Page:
Ever heard of the Mosaic Theory? Of the many theories abound in finance, the Mosaic Theory is one that is rarely mentioned. Yet, we believe that its importance to security analysis cannot be understated. Today, we pay homage to the underrated Mosaic Theory.
What is the Mosaic Theory?
In its true form, the theory is used as a legal defence against insider trading. Under insider trading laws, an analyst or investor must not act on material, non-public information in any way. However, under the Mosaic Theory, an analyst or investor may use conclusions derived from public and non-material, non-public information as a basis of investment decisions and recommendations, even if those conclusions would have been material inside information had they been communicated to the analyst or investor by the company directly. In 2011, Galleon Group's Raj Rajaratnam attempted to defend himself against charges of insider trading by arguing that his trades were based on the Mosaic Theory.
Mosaic Theory and Security Analysis
The ExodusPoint Partners International Fund returned 0.36% for May, bringing its year-to-date return to 3.31% in a year that's been particularly challenging for most hedge funds, pushing many into the red. Macroeconomic factors continued to weigh on the market, resulting in significant intra-month volatility for May, although risk assets generally ended the month flat. Macro Read More
Our focus will not be on its legal applications – no, that will hardly do it justice. Rather, the Mosaic Theory recognises that a combination of non-material information might add up to material information. It is highly peculiar to me that in all the literature of financial statement analysis I've gone through, the only application of it mentioned was its legal application. Phillip Fischer did allude to theory as his scuttlebutt method of due diligence, but I believe there are differences. Fischer advocated conducting ground research by talking to customers, suppliers and competitors in order to gain an informational edge. The Mosaic Theory extends this by asserting that a combination of any information (both financial and non-financial) may result in an informational edge. Through that, I would argue that it highlights a quality that is often overlooked – resourcefulness.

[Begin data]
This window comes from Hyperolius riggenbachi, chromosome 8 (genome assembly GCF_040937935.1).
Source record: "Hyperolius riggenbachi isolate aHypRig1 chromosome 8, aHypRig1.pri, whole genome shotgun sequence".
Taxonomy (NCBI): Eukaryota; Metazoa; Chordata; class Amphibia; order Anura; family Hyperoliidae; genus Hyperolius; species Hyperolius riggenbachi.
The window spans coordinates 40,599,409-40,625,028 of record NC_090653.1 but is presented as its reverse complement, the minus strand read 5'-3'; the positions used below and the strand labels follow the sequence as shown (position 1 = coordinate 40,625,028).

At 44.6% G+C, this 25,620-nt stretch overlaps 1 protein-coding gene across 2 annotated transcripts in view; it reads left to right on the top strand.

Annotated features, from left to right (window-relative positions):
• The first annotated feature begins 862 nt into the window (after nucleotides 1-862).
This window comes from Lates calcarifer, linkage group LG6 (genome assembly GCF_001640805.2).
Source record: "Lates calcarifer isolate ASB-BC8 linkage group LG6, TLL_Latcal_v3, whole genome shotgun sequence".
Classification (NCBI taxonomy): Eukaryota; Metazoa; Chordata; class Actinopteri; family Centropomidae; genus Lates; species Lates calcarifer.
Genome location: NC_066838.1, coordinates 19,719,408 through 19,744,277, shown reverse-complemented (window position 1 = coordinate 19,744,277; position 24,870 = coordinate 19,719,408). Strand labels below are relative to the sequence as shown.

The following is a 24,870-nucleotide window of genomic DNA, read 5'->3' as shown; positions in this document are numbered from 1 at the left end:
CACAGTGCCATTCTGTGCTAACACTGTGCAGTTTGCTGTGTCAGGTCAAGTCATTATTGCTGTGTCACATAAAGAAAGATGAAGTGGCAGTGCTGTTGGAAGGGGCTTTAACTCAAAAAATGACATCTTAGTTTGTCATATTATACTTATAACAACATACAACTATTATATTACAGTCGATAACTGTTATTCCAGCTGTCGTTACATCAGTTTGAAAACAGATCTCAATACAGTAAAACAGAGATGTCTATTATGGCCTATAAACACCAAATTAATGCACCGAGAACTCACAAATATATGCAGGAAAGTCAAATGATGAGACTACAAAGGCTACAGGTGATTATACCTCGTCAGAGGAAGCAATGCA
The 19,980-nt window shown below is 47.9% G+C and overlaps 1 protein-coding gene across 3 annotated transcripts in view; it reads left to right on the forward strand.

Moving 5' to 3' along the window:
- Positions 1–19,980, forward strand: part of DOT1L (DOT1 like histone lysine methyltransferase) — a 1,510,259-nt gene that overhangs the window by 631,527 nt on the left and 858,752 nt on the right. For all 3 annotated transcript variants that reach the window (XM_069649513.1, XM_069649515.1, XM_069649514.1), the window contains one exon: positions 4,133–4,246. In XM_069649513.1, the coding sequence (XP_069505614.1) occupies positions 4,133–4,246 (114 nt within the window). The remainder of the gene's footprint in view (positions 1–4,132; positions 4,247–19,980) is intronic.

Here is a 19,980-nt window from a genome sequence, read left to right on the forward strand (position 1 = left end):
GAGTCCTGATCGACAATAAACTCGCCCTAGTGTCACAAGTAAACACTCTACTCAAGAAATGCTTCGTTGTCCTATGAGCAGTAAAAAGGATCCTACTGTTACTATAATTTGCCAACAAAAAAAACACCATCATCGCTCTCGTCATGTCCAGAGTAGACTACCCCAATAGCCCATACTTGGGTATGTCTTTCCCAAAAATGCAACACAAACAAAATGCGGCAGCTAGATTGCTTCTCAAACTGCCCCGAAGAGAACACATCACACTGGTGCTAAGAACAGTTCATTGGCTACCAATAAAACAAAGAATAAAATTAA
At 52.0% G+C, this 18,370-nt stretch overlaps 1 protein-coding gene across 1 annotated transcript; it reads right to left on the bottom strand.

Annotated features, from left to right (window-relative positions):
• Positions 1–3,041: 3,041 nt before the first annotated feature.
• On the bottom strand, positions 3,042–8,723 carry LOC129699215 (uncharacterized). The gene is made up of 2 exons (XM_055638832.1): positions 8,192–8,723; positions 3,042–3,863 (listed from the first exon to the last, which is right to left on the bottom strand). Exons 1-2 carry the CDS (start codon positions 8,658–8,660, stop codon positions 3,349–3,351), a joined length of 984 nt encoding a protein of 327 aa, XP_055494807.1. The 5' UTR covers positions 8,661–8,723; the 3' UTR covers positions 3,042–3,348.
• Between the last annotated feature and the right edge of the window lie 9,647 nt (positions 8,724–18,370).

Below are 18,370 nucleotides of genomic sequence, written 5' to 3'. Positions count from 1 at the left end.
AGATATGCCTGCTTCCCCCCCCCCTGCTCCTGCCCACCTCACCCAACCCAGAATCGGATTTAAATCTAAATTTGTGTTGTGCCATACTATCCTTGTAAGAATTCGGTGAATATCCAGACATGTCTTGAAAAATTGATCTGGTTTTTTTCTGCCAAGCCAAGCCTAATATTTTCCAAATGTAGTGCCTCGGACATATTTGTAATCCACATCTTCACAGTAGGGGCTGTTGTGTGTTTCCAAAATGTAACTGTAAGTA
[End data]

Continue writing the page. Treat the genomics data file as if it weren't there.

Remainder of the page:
Much time and text has been devoted to the technical aspects of investing; the formulas, definitions and what have you. These fundamentals are no doubt important, but security analysis is so much more than that simply because the technicalities of investing are as good as common knowledge to all semi-serious investors. Investors look for insights which the market does not possess, and there is usually little insight to be obtained from looking at financial metrics. Security analysis, in my view, is about piecing seemingly unrelated and unimportant information together to form a watertight conclusion. It is about knowing what data to look for and where to look for it. In practice, the availability of data is often the limitation in applying financial formulas. When Google fails – as it often does with company-specific data – derivations and proxies are required.
At the heart of these lie the Mosaic Theory and the quality of resourcefulness. Alas, it is not something that can be taught directly, which is perhaps why almost no literature gives it any attention. Nevertheless, we believe it is an idea worth putting out there. Perhaps, by simply being aware of the idea, it will assist in the development of one's analysis lest one becomes entrapped in the routine of starring at ratios. Perhaps, this is what distinguishes the not-so-good investors from the truly great ones.
If there is a theory that best encapsulates the art of security analysis, the Mosaic Theory gets my nomination.
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